The Princes of Deerfield is a short documentary focused on the lives of Abijah and Lucy Terry Prince while they resided in Deerfield in the early 1760’s. The grant from Mass Humanities supports research, filming, editing, and honoraria for speakers at a post-screening moderated panel discussion.
Pocumtuck Valley Memorial Association
“New Roots in River Banks: Contributions of Polish/Eastern European Immigrants to the Connecticut River Valley”
“New Roots in River Banks” i a series of free and open to the public talks, exhibits, day of culture and history, education programs, oral histories, and a portal with new content on the American Centuries website. Pocumtuck Valley Memorial Association will use funding for research, public and school programs, exhibit materials, honoraria for speakers, and website additions.
“Teaching Local History: Diverse Stories at the Porter-Phelps-Huntington Museum”
“Teaching Local History” is an educational outreach initiative culminating in a week-long teacher institute, designed to build collaborative relations with local schools and to develop new standards based curricular materials that stress the diversity of local history. A grant for the Porter-Phelps-Huntington Museum supports planning and implementing the institute, bringing in guest speakers, and providing materials to teachers.
Springfield Dementia Friendly Coalition
“A Sense of Dignity – My journey through the world of Dementia “
“A Sense of Dignity” is an exhibit and forum which helps expose under-represented and underserved populations in Springfield to the world of dementia through the lens of caregivers and/or a person living with dementia. The grant supports honoraria for storytellers, photography and portraits, videotaping, print materials, event location, and consultants.”
Town of Longmeadow Public Schools
“Longmeadow Witness Stones Project”
“Longmeadow Witness Stones Project” is a curriculum for restoring history and honoring the humanity of enslaved persons who helped build the local community. The funding will support research, design, speakers, production, and ceremonies to be held to share the lives of Longmeadow’s enslaved persons with the community.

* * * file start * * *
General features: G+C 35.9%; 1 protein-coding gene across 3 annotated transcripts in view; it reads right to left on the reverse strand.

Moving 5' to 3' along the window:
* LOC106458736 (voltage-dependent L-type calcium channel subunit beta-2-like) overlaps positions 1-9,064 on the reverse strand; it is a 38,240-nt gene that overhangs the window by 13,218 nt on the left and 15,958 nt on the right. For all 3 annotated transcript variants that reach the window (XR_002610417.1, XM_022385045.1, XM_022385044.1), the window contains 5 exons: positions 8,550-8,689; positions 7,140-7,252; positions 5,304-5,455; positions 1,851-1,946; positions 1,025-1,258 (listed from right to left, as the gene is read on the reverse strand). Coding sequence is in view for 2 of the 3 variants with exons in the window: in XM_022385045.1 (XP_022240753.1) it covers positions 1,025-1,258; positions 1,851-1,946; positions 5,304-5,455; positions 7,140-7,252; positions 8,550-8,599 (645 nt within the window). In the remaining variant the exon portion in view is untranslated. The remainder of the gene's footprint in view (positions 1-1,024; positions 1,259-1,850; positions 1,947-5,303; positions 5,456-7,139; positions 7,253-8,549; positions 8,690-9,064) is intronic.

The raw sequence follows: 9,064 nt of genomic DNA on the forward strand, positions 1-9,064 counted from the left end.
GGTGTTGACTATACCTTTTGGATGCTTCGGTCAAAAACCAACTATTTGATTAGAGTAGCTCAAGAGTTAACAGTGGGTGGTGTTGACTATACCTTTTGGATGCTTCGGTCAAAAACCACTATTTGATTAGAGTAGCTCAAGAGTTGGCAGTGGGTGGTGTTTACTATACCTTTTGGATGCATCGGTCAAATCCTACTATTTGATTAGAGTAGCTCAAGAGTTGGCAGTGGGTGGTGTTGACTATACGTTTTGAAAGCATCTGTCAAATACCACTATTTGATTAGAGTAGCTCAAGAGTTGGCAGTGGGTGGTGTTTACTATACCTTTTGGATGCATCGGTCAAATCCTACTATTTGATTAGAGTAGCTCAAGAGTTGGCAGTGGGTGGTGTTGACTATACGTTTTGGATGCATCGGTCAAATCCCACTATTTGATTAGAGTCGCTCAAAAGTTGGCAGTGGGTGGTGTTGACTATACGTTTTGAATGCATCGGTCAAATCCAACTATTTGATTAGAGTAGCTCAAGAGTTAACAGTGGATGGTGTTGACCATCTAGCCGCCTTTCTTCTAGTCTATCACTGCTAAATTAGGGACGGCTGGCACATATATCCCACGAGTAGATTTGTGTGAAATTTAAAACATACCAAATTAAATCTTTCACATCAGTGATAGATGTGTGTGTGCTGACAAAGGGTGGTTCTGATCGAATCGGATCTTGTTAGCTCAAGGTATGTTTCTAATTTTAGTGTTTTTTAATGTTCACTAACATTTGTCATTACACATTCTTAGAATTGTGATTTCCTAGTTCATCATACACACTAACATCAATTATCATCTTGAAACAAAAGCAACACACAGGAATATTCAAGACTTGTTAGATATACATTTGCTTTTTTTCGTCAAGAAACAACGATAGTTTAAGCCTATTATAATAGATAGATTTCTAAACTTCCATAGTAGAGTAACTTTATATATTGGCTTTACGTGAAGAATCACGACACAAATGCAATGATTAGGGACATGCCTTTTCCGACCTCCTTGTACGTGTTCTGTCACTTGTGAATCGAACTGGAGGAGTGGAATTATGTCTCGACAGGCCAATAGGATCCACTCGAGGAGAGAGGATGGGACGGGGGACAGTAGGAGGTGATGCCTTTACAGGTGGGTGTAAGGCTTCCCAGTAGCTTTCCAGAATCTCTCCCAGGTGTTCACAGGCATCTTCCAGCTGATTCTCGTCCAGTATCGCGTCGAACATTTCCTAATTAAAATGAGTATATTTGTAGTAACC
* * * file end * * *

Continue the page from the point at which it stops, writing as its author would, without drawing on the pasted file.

“TRANSciende (TRANScend) Photography Exhibition”
“TRANSciende (TRANScend)” is a documentary photography project created to amplify and make visible the stories of Latinx transgender and gender-diverse individuals residing in Springfield, Holyoke, and all parts of western Massachusetts. In collaboration with Dr. Eunice Avilés Faría and Holyoke Media, Transhealth will use MH funding for research, outreach, travel, printing of photographs, space rental, and honoraria for photographers, participants, and a humanities advisor.
Cambridge Black History Project
“Lift Every Voice – An oral history initiative of the Cambridge Black History Project”
“Lift Every Voice” is an oral history initiative of the Cambridge Black History Project (CBHP) that will lift up and amplify the unique stories of 25 contemporary living African Americans who were born and/or raised in Cambridge, and whose lives are examples of a way of life that has virtually disappeared locally, statewide and region wide. The grants supports recording, archiving and presenting these stories to the general public in Cambridge and beyond.
Chinatown Community Land Trust
“Chinatown Immigrant History Trail”
“The Immigrant History Trail” is a multimedia public art project activating Boston Chinatown’s community archives and current voices to share stories about the neighborhood’s immigrant working class histories. The Expand Mass. Stories grant supports expense for project coordination, research, design, printing and fabrication, and web development.
Different Threads of the Same Fabric
“Different Threads of the Same Fabric”
Different Threads is a storytelling project that will engage community members to share reflections of justice work in Boston communities between the years of 1970 and 2010. The all-volunteer Steward Committee will conduct interviews, revise stories, design and print booklets, and organize a multi-media event (exhibiting photos, fliers, and other memorabilia that accompany the stories) to share lessons about community organizing and activism reflected in their stories.
Massachusetts Historical Society
“Boston Beats: Moments when Boston Music Changed the Country”
“Boston Beats” is an exploration of the way a small city, facing economic instability, was able to change music across America. The program series will include panel discussions that are supported by video interviews remembering 4 genres of music in the 20th century. The series may also include walking tours, film screenings, and musical performances. The Massachusetts Historical Society requests support for research, video production, and honoraria for speakers and interviewees.